55
732
1.5k
Nov 6
54%
chance

Market inspired by a comment from @MarcusAbramovitch

I will assess a variety of markets pertaining to the 2024 election, depending on which markets are created and have enough users betting on them. Markets that will likely be included (provided I can find real-money markets on these questions):

-Presidential primary markets for Reps and Dems

-Presidential general election market

-Who will win the house

-Who will win the senate

-Who will win particular swing states in the presidential election

-Who will win key senate/house races

-Will the final margin of the election be within a certain range

Any other large markets concerning the election that I can find on both real-money markets and Manifold may also be included. I will likely try to use Polymarket markets, but due to the changing regulatory landscape of real-money markets, I'm hesitant to commit to one real-money prediction site or another. If there are multiple large sites running markets, we can select the one with the largest amount of money / users.

I will select multiple time horizons for each question: for the primary markets, obviously longer time horizons will be needed, as they will converge over the course of the primaries. For most of the other questions, I will likely evaluate at, say, 1 day before, 1 month before, several months before.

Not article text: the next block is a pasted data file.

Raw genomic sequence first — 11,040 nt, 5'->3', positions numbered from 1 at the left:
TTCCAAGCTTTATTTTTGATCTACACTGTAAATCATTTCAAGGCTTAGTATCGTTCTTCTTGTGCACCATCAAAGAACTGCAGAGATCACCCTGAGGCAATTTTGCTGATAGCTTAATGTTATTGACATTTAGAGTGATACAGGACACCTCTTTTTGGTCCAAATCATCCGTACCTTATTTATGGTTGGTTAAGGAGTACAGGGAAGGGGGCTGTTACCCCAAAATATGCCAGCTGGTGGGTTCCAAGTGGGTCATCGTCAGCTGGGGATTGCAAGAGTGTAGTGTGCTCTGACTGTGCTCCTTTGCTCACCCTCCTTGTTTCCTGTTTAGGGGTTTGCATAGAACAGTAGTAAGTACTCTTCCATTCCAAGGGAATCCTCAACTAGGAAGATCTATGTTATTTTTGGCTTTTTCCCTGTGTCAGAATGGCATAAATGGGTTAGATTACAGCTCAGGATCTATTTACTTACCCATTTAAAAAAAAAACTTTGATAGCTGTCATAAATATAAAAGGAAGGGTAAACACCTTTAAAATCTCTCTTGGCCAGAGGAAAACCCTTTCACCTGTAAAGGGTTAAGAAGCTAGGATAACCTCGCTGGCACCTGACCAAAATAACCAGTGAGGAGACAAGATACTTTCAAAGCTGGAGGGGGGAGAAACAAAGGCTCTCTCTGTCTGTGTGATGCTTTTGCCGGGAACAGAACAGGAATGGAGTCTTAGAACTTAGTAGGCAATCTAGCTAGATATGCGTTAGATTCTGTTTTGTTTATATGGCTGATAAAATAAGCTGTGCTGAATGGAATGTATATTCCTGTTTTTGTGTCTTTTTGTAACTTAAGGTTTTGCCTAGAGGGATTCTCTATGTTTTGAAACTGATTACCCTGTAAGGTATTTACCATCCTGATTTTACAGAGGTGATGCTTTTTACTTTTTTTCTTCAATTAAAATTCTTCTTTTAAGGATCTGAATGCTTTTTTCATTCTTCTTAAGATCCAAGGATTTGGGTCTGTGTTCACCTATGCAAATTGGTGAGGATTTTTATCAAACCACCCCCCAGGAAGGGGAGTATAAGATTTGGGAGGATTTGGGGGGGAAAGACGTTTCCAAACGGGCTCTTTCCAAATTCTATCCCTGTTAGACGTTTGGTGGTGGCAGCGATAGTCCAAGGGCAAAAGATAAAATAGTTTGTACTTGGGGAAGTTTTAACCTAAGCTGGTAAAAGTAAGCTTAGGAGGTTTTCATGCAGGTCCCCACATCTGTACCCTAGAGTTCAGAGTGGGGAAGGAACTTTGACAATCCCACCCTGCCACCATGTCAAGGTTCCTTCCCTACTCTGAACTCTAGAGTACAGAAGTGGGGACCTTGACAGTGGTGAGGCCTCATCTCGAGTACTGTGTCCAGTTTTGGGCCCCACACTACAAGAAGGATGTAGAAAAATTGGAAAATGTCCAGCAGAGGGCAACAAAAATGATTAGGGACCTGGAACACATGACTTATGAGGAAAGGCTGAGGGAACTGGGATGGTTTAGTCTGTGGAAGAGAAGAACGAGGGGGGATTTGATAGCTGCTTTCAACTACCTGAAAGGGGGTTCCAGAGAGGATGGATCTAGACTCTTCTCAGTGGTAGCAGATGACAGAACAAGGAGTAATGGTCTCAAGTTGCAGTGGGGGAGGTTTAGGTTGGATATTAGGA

I will then generate an R^2 or logloss score for the predictions from Manifold and the real-money markets and compare them. This will be scored like a prediction contest (which I have some experience administering).

If it is clear that Manifold did better than real-money markets, I will resolve YES.

If it is clear that Manifold did worse than real-money markets, I will resolve NO.

If it is truly too close to call (statistical metrics are really trivially different, or different metrics clearly diverge and the final answer is sensitive to small statistical evaluation choices) I will resolve to 50%!

If Manifold or real-money markets for some reason change to not be able to address political questions, or world events lead to a cancellation or restructuring of the 2024 election, or some other crazy stuff prevents this question from being answered, I will resolve N/A.